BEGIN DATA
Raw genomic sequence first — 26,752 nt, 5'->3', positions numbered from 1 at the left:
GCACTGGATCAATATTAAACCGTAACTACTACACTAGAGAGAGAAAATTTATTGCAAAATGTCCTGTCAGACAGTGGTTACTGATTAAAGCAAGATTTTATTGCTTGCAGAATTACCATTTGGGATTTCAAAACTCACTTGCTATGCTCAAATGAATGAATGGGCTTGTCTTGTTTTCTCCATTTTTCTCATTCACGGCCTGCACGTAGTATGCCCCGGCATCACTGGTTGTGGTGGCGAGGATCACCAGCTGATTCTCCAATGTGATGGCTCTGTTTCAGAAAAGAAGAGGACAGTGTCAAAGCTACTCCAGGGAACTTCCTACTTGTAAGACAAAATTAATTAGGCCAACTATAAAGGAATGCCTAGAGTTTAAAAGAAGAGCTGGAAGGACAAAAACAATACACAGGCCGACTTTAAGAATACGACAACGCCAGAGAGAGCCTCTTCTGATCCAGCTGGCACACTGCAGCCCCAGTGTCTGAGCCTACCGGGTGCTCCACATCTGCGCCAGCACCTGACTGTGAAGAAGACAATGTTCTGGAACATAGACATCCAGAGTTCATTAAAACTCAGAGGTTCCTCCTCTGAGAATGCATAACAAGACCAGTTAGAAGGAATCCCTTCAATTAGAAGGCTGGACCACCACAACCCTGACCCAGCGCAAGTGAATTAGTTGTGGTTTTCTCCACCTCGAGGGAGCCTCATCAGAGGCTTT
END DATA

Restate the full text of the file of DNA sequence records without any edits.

Raw genomic sequence first — 26,752 nt, 5'->3', positions numbered from 1 at the left:
GCACTGGATCAATATTAAACCGTAACTACTACACTAGAGAGAGAAAATTTATTGCAAAATGTCCTGTCAGACAGTGGTTACTGATTAAAGCAAGATTTTATTGCTTGCAGAATTACCATTTGGGATTTCAAAACTCACTTGCTATGCTCAAATGAATGAATGGGCTTGTCTTGTTTTCTCCATTTTTCTCATTCACGGCCTGCACGTAGTATGCCCCGGCATCACTGGTTGTGGTGGCGAGGATCACCAGCTGATTCTCCAATGTGATGGCTCTGTTTCAGAAAAGAAGAGGACAGTGTCAAAGCTACTCCAGGGAACTTCCTACTTGTAAGACAAAATTAATTAGGCCAACTATAAAGGAATGCCTAGAGTTTAAAAGAAGAGCTGGAAGGACAAAAACAATACACAGGCCGACTTTAAGAATACGACAACGCCAGAGAGAGCCTCTTCTGATCCAGCTGGCACACTGCAGCCCCAGTGTCTGAGCCTACCGGGTGCTCCACATCTGCGCCAGCACCTGACTGTGAAGAAGACAATGTTCTGGAACATAGACATCCAGAGTTCATTAAAACTCAGAGGTTCCTCCTCTGAGAATGCATAACAAGACCAGTTAGAAGGAATCCCTTCAATTAGAAGGCTGGACCACCACAACCCTGACCCAGCGCAAGTGAATTAGTTGTGGTTTTCTCCACCTCGAGGGAGCCTCATCAGAGGCTTT